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Athenium Theatre

Approval was given for the Erection of the Athenium Theatre Junee on the 1st May 1929. The architects, Kaberry and Chard, wrote to say the Theatre was about half completed by early July. It was officially opened on the 10th October 1929 for “general entertainment purposes”.

The movies were screened originally on a Tuesday and Wednesday, with the addition to include Friday and Saturday nights in 1934. By 1938, movies where shown six days a week – from Monday to Saturday. Around 7 occasions a year there would also be special events at the Theatre which included: church balls, plays presented by the ambulance, Sorley’s touring variety show as well as McKays. The Theatre was also utilised during the daytime, its flat floor in the stalls being suitable for dancing lessons.

Picture theatres in those times did not possess their own candy bar. Often there would be a small shop in the theatre building that was a milk-bar, but this could rarely cater for the crowd that rushed out at interval between the two feature films. 


On 10 October 1950 the Theatre was renamed the “Broadway”. From 1959 the Theatre seemed to deteriorate with a long list of repairs not being completed and attendees for films had. On 21 December 1970, the Broadway Theatre Junee closed its doors. The building remained closed until a local community organisation purchased it and sought its reopening. This organisation – Junee and District Development Association (JADDA), was responsible for fund-raising, undertaking repair work, and conducting the theatre as a sports and entertainment venue for over a quarter of a century.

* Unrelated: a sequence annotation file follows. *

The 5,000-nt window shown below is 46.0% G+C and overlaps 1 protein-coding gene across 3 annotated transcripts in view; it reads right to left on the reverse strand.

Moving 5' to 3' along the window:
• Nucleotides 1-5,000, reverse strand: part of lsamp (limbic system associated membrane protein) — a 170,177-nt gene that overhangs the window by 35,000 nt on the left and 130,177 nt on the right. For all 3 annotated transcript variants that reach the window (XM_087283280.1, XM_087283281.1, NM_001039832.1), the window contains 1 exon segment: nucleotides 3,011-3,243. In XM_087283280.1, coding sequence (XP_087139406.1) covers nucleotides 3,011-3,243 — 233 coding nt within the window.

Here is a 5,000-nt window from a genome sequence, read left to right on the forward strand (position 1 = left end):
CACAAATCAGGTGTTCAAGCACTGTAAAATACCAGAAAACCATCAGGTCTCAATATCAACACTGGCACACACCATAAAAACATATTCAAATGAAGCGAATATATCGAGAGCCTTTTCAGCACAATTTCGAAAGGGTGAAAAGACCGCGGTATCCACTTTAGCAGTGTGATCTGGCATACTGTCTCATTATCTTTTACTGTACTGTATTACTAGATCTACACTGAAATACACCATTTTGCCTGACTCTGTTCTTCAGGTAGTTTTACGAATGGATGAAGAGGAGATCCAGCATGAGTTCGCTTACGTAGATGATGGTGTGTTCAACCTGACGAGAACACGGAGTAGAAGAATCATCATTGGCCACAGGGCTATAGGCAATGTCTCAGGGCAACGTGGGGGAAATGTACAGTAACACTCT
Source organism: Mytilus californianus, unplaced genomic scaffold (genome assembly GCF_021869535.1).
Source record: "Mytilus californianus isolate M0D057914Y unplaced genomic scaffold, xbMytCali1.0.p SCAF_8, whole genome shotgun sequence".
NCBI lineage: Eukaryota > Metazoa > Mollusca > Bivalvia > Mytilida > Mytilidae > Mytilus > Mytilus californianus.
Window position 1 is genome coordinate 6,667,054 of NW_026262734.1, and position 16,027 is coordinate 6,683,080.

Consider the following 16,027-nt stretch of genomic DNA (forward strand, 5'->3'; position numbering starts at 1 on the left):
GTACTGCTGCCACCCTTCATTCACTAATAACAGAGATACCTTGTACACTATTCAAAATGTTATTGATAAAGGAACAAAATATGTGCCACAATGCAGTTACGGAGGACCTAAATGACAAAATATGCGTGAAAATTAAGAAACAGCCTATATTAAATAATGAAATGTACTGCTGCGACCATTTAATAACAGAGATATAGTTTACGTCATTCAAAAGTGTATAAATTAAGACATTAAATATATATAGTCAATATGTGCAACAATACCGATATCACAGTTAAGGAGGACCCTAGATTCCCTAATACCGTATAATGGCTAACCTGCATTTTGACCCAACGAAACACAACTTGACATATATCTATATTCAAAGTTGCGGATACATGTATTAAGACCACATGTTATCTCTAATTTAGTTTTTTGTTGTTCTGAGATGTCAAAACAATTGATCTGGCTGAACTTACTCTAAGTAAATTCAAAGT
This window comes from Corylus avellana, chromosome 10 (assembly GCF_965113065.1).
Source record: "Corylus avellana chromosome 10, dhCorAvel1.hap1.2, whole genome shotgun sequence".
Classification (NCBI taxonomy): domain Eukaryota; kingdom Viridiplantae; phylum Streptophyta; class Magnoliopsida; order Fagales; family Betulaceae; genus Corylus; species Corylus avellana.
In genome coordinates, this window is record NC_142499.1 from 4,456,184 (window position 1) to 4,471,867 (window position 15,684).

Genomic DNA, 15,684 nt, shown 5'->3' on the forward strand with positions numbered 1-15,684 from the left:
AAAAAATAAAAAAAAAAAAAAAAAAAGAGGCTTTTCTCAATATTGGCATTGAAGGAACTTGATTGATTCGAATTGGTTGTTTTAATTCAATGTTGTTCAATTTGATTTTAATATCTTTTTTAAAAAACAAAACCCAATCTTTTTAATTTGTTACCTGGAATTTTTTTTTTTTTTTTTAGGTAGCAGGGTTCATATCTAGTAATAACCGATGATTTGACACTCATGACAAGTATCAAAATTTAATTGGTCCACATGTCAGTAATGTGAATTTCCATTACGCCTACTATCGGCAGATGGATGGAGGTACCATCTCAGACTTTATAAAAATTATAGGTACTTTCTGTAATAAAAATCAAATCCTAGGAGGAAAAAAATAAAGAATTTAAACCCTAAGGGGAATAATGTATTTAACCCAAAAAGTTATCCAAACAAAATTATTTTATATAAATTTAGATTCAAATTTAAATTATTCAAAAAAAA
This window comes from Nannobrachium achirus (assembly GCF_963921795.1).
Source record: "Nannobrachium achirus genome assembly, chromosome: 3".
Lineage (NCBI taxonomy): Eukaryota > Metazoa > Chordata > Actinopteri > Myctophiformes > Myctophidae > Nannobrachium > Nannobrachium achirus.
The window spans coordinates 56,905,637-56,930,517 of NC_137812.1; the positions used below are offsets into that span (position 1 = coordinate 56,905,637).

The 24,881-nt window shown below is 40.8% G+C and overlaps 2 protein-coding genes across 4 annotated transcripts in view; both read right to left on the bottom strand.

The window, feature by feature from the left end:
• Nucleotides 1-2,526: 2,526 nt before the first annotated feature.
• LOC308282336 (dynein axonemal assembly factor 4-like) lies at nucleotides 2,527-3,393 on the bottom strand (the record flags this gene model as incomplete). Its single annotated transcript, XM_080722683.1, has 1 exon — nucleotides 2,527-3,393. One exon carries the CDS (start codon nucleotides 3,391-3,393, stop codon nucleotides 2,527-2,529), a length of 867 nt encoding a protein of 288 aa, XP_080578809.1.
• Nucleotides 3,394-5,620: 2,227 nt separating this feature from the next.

The Theatre, in its current state, stands out and possesses landmark quality. The layering of the vine and trellis decoration uniquely exhibits the influence of the management of a Greek immigrant. It possesses social significance for Junee, being one of the very few and first towns in NSW where the population came together as early as 1976/1977, to buy the town’s theatre for community use. 

In NSW (excluding Sydney and Newcastle) there were 351 cinema venues in 289 towns. Less than 10 per cent “exist” as theatres (there is only 31 remaining). Only 11 of those exist with some form of obvious decorative interior and theatrical exterior. The Theatre is one of those eleven left that existed in 1951. Of the 57 theatres designed by Kabbery and Chard in NSW, only three remain without being demolished or considerably adapted. Those three are in Junee, Tumut and Leeton. Junee and Leeton possess the side-of-stage splayed false decorative walls used as a feature by the architects.

With its wide frontage and substantial, imposing, but modest façade, the Athenium Theatre is a superior building to most constructed. It is an excellent example of the quality of design – as good as the architects produced for larger towns.